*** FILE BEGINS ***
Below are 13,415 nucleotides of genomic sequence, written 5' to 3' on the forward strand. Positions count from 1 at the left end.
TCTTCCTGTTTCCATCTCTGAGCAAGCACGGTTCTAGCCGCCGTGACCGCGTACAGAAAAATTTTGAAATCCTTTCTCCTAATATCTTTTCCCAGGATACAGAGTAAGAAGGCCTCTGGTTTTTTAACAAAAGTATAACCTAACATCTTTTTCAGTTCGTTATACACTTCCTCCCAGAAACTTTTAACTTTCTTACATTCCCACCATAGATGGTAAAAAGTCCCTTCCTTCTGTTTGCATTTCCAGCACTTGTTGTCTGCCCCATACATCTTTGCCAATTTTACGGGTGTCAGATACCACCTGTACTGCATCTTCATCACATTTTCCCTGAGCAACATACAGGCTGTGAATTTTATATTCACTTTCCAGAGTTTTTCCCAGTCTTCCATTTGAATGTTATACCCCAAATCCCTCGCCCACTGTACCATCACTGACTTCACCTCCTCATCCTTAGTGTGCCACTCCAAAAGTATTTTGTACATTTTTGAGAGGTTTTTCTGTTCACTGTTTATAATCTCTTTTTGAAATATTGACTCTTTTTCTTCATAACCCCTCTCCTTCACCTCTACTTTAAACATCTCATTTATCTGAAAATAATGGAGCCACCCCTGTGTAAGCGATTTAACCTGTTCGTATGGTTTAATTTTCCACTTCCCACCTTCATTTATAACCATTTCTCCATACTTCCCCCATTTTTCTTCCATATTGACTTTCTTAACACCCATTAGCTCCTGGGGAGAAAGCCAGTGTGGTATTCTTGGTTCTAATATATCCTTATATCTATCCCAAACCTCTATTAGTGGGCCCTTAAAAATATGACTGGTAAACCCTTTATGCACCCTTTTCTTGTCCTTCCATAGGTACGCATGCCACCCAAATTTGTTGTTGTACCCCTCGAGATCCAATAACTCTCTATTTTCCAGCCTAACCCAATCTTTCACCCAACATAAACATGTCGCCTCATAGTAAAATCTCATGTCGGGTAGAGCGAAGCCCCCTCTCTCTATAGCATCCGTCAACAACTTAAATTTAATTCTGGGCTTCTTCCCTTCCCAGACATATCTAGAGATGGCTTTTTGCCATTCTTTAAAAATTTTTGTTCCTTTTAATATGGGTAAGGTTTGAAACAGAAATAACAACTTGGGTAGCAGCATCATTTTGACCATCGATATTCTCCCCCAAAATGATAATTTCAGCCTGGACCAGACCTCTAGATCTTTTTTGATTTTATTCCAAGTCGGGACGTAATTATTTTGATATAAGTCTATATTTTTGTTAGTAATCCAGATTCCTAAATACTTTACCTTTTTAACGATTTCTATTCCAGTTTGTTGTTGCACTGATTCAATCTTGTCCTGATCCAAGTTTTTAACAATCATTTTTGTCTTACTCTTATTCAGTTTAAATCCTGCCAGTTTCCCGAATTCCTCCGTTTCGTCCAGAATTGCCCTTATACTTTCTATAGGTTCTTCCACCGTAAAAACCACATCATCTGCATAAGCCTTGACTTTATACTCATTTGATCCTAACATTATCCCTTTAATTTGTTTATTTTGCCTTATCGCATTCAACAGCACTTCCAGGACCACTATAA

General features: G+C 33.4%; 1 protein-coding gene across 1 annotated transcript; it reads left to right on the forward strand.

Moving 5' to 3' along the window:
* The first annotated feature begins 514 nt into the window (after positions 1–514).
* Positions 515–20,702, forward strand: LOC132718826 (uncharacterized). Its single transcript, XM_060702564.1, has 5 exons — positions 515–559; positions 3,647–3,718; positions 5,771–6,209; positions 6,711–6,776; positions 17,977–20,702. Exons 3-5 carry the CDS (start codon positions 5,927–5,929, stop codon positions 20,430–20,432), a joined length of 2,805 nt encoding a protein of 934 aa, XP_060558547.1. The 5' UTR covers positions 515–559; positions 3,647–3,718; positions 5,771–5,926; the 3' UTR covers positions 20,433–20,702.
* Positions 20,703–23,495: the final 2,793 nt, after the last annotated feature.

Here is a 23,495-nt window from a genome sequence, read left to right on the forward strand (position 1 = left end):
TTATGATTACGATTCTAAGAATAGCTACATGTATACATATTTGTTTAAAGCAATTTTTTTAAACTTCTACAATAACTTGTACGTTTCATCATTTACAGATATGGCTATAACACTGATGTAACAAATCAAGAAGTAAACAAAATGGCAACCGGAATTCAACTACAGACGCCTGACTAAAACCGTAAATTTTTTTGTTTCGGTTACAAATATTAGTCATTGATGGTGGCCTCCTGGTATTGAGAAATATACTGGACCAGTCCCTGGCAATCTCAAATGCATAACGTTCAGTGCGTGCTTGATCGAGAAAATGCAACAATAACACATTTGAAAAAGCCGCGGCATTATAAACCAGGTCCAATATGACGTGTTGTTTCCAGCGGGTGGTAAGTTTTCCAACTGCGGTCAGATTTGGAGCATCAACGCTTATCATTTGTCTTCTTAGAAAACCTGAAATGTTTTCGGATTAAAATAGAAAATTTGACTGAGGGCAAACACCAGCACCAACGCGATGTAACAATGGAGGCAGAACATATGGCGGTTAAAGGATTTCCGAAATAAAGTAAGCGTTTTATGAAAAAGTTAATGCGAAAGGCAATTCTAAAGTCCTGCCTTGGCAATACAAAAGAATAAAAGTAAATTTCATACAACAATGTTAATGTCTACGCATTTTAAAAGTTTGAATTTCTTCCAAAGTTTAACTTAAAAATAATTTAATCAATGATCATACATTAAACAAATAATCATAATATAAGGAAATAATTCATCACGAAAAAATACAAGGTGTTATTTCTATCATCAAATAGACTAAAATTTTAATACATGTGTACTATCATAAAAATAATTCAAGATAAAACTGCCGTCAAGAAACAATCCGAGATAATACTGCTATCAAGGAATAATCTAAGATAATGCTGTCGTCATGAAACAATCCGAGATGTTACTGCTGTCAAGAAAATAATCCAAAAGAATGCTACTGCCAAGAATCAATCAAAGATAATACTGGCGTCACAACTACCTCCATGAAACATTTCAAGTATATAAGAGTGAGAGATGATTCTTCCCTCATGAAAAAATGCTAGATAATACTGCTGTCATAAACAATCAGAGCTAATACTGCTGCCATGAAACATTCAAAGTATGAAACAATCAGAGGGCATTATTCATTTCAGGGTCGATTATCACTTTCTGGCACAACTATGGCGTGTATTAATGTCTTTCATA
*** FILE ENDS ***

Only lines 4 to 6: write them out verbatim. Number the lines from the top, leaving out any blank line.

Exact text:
Moving 5' to 3' along the window:
* The first annotated feature begins 514 nt into the window (after positions 1–514).
* Positions 515–20,702, forward strand: LOC132718826 (uncharacterized). Its single transcript, XM_060702564.1, has 5 exons — positions 515–559; positions 3,647–3,718; positions 5,771–6,209; positions 6,711–6,776; positions 17,977–20,702. Exons 3-5 carry the CDS (start codon positions 5,927–5,929, stop codon positions 20,430–20,432), a joined length of 2,805 nt encoding a protein of 934 aa, XP_060558547.1. The 5' UTR covers positions 515–559; positions 3,647–3,718; positions 5,771–5,926; the 3' UTR covers positions 20,433–20,702.